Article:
Bristling Over Brushstrokes

September 22, 1991|By JOANNE SHERMAN

THEIR HOUSE NEEDED PAINTING. NOT THE WHOLE HOUSE -- IT'S MOSTLY CEDAR shingles -- just the pale yellow trim around the windows and doors that had cracked and faded.

They called a painter for an estimate. Eighteen hundred dollars. One thousand, eight hundred dollars to paint the trim on a 1 1/2 -story house! They were stunned. And once they got over being stunned, they laughed. Ha! They'd paint the house themselves before paying that much money. How much time would it take anyhow, part of one sunny weekend? They would save the $1,800 and take a cruise or visit castles in Scotland or see Disneyland.

Though the couple usually agreed on most things, from the onset it was immediately evident that they were going to have some difficulties. Choosing the color, a chore they thought they would accomplish in an hour, consumed half a day. He preferred to repaint the trim the same color. She thought a new color would be nice. He wanted pale yellow. She wanted leaf green. They compromised and bought Colonial blue because it was on sale.

They had never painted together before and each watched the other, frowning. Their painting techniques differed dramatically. She is a dipper and stroker; he is a plunger and slatherer. They began the family project working side by side, but it was taking her longer to do her section of each window because she kept stopping to wipe his paint splats off panes of glass.

She asked if he couldn't please be a little neater. Maybe the paint would peel off the glass but what he was dribbling down the shingles would be there forever. He said forever was what it would take to finish the job if she didn't please put more paint on her brush. They moved to separate areas. By the day's end they had painted the trim around three windows and one door, and halfway up four other windows. Their house, and attached garage, has 22 windows and four doors.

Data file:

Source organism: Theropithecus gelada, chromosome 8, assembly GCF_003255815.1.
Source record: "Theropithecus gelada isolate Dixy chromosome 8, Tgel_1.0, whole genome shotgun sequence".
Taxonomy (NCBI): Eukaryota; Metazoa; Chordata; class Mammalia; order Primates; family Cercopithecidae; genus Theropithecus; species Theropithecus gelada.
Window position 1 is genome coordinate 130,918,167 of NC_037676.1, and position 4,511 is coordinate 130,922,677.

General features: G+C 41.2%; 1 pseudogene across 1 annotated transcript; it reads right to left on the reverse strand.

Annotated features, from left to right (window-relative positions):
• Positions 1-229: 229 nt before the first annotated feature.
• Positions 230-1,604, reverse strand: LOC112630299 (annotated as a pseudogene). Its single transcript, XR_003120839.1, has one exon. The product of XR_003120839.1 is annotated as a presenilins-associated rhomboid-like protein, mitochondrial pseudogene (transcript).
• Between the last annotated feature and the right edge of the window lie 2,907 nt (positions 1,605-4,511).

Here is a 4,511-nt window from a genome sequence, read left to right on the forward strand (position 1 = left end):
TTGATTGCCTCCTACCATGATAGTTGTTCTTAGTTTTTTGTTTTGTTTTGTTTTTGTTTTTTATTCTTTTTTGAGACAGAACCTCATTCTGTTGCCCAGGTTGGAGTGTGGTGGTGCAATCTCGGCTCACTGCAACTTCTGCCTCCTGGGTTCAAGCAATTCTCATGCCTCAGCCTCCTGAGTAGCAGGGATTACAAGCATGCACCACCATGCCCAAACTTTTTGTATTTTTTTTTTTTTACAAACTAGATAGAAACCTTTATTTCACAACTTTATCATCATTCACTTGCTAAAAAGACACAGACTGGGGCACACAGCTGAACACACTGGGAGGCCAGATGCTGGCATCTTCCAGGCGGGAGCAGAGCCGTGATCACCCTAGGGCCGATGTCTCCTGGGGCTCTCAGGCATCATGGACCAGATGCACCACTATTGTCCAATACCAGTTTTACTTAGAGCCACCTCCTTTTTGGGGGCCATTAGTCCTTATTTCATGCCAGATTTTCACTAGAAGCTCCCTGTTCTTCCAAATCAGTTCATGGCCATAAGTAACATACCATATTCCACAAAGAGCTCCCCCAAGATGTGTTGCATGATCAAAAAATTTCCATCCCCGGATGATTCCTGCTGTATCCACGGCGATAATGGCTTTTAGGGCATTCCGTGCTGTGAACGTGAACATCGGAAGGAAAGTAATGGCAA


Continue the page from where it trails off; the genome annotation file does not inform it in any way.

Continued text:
That night her husband commented that painting the house was going to take much longer than he originally thought, especially since she was so slow at it and didn't put enough paint on her brush so everything she had almost covered would take a second coat. Possibly a third. Big deal, she said, they were going to need at least two more gallons anyhow because of the way he was slapping it on a quarter-inch thick.

The next day was Sunday and they didn't paint. Nor did they talk. The following weekend it rained, and the weekend after that they had house guests. They kept finding excuses not to paint, though the house was an eyesore, partly yellow, partly blue.

They forced themselves to get out there and finish the project. Once again things started poorly because she hadn't done a proper job cleaning her brush and the bristles had hardened. He was mumbling something about paintbrushes not growing on trees while he popped the lid from the paint can. It didn't require excessive prying because he hadn't pounded it down securely and the paint inside was as thick as putty, which, she mumbled, suited his style of painting perfectly.

Back to the paint store for more paint and brushes. And who do they run into but the painter who gave them the $1,800 estimate. He smirked when he asked how it was going. They lied and said fine. They even linked arms, touching for the first time in weeks. Then he said something about the painting being the easy part of the job, what with the scraping out of the way.

Scraping? They didn't scrape. When they came across a blister or hanging paint skin they just pulled it off, then painted over the scar. He said he guessed that was OK if they didn't mind repainting every year.

Pride prevented them from calling the painter that evening. They waited until the next day. And when the painter showed up they watched him for a while and she said, see, he doesn't get splats all over the place; and he said, see, he puts enough paint on his brush to cover what he's trying to paint. Their bickering distracted the painter, so he stopped until they went inside.

The sad thing is that there will be no cruise or castle visiting this year, either in Scotland or Disneyland. They went to the mall instead. But at least they were talking to each other.

JOANNE SHERMAN'S last story for the magazine was on husbands with colds.

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